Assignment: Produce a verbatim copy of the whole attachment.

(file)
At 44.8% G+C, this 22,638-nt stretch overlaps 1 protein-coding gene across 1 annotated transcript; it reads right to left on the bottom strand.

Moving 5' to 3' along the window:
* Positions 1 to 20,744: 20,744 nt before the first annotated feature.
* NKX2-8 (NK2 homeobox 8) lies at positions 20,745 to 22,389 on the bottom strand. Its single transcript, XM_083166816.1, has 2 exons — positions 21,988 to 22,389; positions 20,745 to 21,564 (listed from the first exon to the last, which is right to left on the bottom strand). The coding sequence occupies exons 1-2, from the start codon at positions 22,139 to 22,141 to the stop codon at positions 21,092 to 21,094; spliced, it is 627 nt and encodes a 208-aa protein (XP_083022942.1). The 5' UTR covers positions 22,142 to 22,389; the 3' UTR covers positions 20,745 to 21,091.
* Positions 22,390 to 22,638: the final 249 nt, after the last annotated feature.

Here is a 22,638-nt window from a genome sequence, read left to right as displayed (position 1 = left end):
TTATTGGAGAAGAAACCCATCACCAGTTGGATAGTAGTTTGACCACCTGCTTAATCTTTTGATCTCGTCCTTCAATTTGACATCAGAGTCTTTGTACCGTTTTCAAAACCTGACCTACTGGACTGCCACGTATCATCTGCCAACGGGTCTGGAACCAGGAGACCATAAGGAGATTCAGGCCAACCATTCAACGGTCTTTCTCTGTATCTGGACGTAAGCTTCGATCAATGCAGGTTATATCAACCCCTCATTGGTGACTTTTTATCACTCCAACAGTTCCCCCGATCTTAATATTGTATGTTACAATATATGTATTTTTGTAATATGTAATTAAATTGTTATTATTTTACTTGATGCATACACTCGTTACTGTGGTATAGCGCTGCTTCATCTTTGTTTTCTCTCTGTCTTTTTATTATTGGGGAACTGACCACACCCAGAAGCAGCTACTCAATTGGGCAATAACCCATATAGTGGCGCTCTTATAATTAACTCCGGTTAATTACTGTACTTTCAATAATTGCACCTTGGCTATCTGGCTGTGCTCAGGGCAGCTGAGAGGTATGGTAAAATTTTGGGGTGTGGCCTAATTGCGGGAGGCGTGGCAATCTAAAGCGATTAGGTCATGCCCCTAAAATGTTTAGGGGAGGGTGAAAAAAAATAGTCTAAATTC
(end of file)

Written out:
At 44.8% G+C, this 22,638-nt stretch overlaps 1 protein-coding gene across 1 annotated transcript; it reads right to left on the bottom strand.

Moving 5' to 3' along the window:
* Positions 1 to 20,744: 20,744 nt before the first annotated feature.
* NKX2-8 (NK2 homeobox 8) lies at positions 20,745 to 22,389 on the bottom strand. Its single transcript, XM_083166816.1, has 2 exons — positions 21,988 to 22,389; positions 20,745 to 21,564 (listed from the first exon to the last, which is right to left on the bottom strand). The coding sequence occupies exons 1-2, from the start codon at positions 22,139 to 22,141 to the stop codon at positions 21,092 to 21,094; spliced, it is 627 nt and encodes a 208-aa protein (XP_083022942.1). The 5' UTR covers positions 22,142 to 22,389; the 3' UTR covers positions 20,745 to 21,091.
* Positions 22,390 to 22,638: the final 249 nt, after the last annotated feature.

Here is a 22,638-nt window from a genome sequence, read left to right as displayed (position 1 = left end):
TTATTGGAGAAGAAACCCATCACCAGTTGGATAGTAGTTTGACCACCTGCTTAATCTTTTGATCTCGTCCTTCAATTTGACATCAGAGTCTTTGTACCGTTTTCAAAACCTGACCTACTGGACTGCCACGTATCATCTGCCAACGGGTCTGGAACCAGGAGACCATAAGGAGATTCAGGCCAACCATTCAACGGTCTTTCTCTGTATCTGGACGTAAGCTTCGATCAATGCAGGTTATATCAACCCCTCATTGGTGACTTTTTATCACTCCAACAGTTCCCCCGATCTTAATATTGTATGTTACAATATATGTATTTTTGTAATATGTAATTAAATTGTTATTATTTTACTTGATGCATACACTCGTTACTGTGGTATAGCGCTGCTTCATCTTTGTTTTCTCTCTGTCTTTTTATTATTGGGGAACTGACCACACCCAGAAGCAGCTACTCAATTGGGCAATAACCCATATAGTGGCGCTCTTATAATTAACTCCGGTTAATTACTGTACTTTCAATAATTGCACCTTGGCTATCTGGCTGTGCTCAGGGCAGCTGAGAGGTATGGTAAAATTTTGGGGTGTGGCCTAATTGCGGGAGGCGTGGCAATCTAAAGCGATTAGGTCATGCCCCTAAAATGTTTAGGGGAGGGTGAAAAAAAATAGTCTAAATTC